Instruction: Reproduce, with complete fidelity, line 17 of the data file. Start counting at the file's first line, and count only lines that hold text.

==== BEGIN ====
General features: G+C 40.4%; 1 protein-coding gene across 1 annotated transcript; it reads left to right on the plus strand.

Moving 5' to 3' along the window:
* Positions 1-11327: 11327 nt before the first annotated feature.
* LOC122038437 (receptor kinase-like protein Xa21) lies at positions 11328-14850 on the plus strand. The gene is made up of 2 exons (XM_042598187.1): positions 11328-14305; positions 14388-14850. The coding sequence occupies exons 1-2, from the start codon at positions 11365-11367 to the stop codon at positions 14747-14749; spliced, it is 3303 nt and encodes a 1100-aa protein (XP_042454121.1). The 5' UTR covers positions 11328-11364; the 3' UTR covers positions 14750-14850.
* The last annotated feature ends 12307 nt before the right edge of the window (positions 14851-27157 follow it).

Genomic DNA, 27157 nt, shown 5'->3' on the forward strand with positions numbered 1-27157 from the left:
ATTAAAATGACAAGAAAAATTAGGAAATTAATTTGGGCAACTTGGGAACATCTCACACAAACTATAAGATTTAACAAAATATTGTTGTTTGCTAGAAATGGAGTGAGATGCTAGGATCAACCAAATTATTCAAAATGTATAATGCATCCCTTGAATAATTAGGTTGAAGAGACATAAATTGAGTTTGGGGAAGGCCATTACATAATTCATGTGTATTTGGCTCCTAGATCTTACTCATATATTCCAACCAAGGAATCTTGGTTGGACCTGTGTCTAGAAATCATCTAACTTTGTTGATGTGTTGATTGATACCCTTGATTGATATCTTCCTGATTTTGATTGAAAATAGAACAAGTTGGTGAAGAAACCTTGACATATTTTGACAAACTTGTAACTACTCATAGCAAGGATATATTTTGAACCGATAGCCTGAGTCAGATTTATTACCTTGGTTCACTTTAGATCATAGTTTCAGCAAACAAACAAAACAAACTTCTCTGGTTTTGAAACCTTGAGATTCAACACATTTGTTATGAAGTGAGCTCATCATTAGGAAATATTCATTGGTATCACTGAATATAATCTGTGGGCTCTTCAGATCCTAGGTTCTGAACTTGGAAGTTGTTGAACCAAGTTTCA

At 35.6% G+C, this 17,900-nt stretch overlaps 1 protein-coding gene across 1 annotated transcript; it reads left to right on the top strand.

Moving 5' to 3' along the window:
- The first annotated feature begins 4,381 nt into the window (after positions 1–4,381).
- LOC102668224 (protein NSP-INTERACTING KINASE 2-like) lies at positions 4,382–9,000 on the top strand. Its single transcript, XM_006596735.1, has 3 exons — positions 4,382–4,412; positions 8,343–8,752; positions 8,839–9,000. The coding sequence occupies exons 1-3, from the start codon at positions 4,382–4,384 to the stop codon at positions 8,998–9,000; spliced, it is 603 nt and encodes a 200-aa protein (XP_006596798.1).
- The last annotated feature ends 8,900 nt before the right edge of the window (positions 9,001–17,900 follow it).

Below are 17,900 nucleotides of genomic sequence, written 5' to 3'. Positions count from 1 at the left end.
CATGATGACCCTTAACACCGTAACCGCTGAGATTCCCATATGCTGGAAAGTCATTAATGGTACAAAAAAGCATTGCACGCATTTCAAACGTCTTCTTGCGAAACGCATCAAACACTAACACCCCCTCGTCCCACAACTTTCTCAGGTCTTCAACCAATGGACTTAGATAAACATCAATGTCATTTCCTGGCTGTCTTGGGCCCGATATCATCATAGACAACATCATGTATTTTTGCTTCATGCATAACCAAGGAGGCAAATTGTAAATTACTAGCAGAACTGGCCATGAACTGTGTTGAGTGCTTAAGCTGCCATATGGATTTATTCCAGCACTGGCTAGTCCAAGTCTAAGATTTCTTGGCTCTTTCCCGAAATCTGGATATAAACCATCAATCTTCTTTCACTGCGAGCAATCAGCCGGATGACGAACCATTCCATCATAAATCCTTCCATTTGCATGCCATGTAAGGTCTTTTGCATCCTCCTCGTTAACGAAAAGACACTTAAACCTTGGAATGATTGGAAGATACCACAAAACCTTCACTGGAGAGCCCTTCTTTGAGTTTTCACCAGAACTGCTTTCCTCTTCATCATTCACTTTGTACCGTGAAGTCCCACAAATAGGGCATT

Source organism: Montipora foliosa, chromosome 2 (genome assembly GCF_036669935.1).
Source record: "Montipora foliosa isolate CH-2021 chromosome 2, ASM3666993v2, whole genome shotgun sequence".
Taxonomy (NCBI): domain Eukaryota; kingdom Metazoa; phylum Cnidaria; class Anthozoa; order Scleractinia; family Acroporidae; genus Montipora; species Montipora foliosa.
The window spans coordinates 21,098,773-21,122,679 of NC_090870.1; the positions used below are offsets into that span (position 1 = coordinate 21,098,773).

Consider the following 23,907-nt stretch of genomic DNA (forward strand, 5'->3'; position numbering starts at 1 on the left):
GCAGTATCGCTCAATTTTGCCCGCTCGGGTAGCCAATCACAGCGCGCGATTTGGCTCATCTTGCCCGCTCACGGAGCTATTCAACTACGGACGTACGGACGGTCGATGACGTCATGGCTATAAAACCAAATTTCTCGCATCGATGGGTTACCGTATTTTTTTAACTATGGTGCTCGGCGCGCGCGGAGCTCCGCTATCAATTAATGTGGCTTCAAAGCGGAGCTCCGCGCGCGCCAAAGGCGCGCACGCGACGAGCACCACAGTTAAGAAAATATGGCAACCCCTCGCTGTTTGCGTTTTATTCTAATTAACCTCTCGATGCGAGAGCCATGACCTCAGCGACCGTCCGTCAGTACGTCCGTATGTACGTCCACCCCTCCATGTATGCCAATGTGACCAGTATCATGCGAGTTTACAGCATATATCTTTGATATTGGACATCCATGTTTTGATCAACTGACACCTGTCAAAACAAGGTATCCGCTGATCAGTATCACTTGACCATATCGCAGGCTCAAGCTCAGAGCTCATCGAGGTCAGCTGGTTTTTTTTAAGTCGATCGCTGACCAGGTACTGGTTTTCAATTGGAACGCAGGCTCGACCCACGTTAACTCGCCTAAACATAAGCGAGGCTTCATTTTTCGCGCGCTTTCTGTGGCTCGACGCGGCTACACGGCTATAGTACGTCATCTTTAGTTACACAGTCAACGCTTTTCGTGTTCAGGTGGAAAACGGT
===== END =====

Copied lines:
Taxonomy (NCBI): domain Eukaryota; kingdom Metazoa; phylum Cnidaria; class Anthozoa; order Scleractinia; family Acroporidae; genus Montipora; species Montipora foliosa.